Now that we have the four, second generation of AC75 America’s Cup boats together on the waters of the Hauraki Gulf, a new round of who-has-got-it-right can commence.
A common factor this time round is that all four are using the same piece of water, so comparisons should be easier, even allowing for the no training together rule.
Another common factor is that they have all gone for some fairly big design changes, not least the defenders, Emirates Team New Zealand.
Despite trying to convince everyone that they had a fast boat with their first effort, mainly based on their percieved advantage of drawing up the new AC75 rule. It now looks like they decided, at quite an early stage (three months in) that the opposition was not looking so bad after all.
But it was still rather suprising to see how radically ETNZ changed their basic design thoughts . . . if their first effort was so fast!
It seems that the AC36 teams have all gone some way to a common set of features . . . particularly the pronounced flared bow and deep, wide skeg hull, and removing the bustle.
This conversion to a new set of norms seems to indicate that their massive data banks were all saying the same thing . . . you got it wrong!
Thus, American Magic and Ineos Team UK dumped the scow style flat bottoms and snub bows, while Luna Rossa and ETNZ took their skiff light designs to new levels.
All ending up on the same page with minor but no doubt important variations.
While we are in awe of the thousands of design hours and data crunching expended, it rather spoils the effect when we see the undignified haste of Luna Rossa to add the ridge or ‘chiglietta’ to their skeg.
Luna Rossa obviously thought it an important enough feature to take their newly launched second boat off the water for a week to add it, apparently when news of the Kiwi boat development reached them. So much for all that data mining!
Such a change, after they had declared the boat and launched, brings them into the 20% maximum allowed change rule and will count if they need to change anything else.
The American Magic team kept their second hull to a more integrated design, but still a world away from their initial thinking.
Going with the ubiquitous deep skiff style, but without the broad, flat skeg base which is such a feature on the British and New Zealand second hulls.
Also, the skeg of Patriot does not continue the length of the hull to the rudder position as on the other three boats, but rather fades into the hull.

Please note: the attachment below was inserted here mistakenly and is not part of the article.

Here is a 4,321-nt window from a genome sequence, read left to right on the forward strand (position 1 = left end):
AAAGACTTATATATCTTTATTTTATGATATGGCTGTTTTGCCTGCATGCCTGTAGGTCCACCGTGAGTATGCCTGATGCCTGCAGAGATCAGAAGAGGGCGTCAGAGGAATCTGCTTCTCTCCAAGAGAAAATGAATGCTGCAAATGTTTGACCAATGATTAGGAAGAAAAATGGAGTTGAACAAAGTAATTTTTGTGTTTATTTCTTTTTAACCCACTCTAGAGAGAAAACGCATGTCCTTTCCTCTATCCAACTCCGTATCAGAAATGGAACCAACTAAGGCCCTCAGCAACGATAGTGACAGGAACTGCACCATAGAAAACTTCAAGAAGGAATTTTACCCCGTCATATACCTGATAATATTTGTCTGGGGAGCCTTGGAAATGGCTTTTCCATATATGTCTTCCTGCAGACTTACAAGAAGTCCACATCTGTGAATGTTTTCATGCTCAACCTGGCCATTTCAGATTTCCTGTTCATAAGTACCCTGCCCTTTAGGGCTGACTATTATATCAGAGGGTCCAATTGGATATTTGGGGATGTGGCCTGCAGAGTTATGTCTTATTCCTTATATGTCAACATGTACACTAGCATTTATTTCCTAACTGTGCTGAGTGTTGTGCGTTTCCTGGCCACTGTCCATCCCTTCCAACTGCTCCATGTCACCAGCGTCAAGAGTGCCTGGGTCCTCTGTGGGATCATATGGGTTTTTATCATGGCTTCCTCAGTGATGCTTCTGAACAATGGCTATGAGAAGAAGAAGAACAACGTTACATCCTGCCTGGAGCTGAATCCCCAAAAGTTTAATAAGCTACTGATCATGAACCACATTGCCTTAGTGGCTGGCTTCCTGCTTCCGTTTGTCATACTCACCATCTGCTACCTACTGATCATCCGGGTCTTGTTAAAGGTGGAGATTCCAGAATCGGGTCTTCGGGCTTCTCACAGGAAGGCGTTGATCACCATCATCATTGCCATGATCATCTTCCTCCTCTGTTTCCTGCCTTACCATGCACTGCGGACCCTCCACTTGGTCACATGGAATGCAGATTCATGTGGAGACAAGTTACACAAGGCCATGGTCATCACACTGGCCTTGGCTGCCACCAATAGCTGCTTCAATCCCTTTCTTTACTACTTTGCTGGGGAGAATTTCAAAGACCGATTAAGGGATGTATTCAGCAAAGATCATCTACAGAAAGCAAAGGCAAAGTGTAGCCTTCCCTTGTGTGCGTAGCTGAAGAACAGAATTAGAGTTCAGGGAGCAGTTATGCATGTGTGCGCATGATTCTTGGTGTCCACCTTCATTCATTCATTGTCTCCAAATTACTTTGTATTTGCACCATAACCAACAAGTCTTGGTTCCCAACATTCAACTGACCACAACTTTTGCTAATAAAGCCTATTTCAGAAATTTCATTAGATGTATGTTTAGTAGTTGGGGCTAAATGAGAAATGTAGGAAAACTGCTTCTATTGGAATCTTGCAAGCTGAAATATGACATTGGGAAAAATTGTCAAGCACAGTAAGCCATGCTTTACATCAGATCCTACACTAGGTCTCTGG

This makes the American boat profile a rather stand-alone configuration from the other three, with their distinctive full length skegs.
Although ETNZ have added a neat variation to that coda with the a sweeping reduction to form a mount for the rudder on Te Rehutai.
With the final hull designs now fixed, except for small changes (20%) allowed by the AC75 rule from now, development continues apace with the foil fairings, wings and flaps, and some improved fairing of the supplied operating arms.
While the British boat, Britannia 2, rolled out with the most radical makeover – more a clean sheet of paper job – after they had already flagged their thinking with a stick on skeg while down in Cagliari.
They then went all-in with the most sculptured skeg to hull design, and perhaps not wishing to repeat the weak effort in AC35, are working hard on their foils.
The Britannia 2 skeg is a sharp-edged design, helping to maintain the airflow separation, while the rounded skeg designs use the ridge or ‘chiglietta’ to the same effect.
The Brits rolled out Britannia 2 with wide chord, cranked foils, and flaps, developed by their F1 motor racing partners, but have since sailed with a mix of cranked and single anhedral foil configurations.
There has been some talk of using different foils on each side . . . one to get up and go (more area on the port foil) from the start and ones with less drag for 50% of the downwind / upwind leg!
Deck layouts have also been optimised following some actual sailing experience.
The deck sweeper mainsails restrict crew movement, and some thought has gone into avoiding likely obstruction/trip points, and in improving visibility for the helm.
There has also been more thought applied to the intergration of the hydrodynamics when in the water verus the aerodynamics when up and foiling.
How important this will be in the cut and thrust of competition we have yet to see.
Clear speed runs and tacks are one thing . . . slick manoeuvres in the heat of a close contact race is another.
So, we are now ready for the final round of training/tuning runs, all carefully keeping clear of one another as the Protocol requires.
Everything is now coming together for the only remaining Preliminary Regatta, the Auckland ACWS and the Christmas Race.
Scheduled to start on the 17 December, if they have managed to collect the entrance fees and produce the NOR.
Are we there yet? Not by a country mile . . . this is the America’s Cup!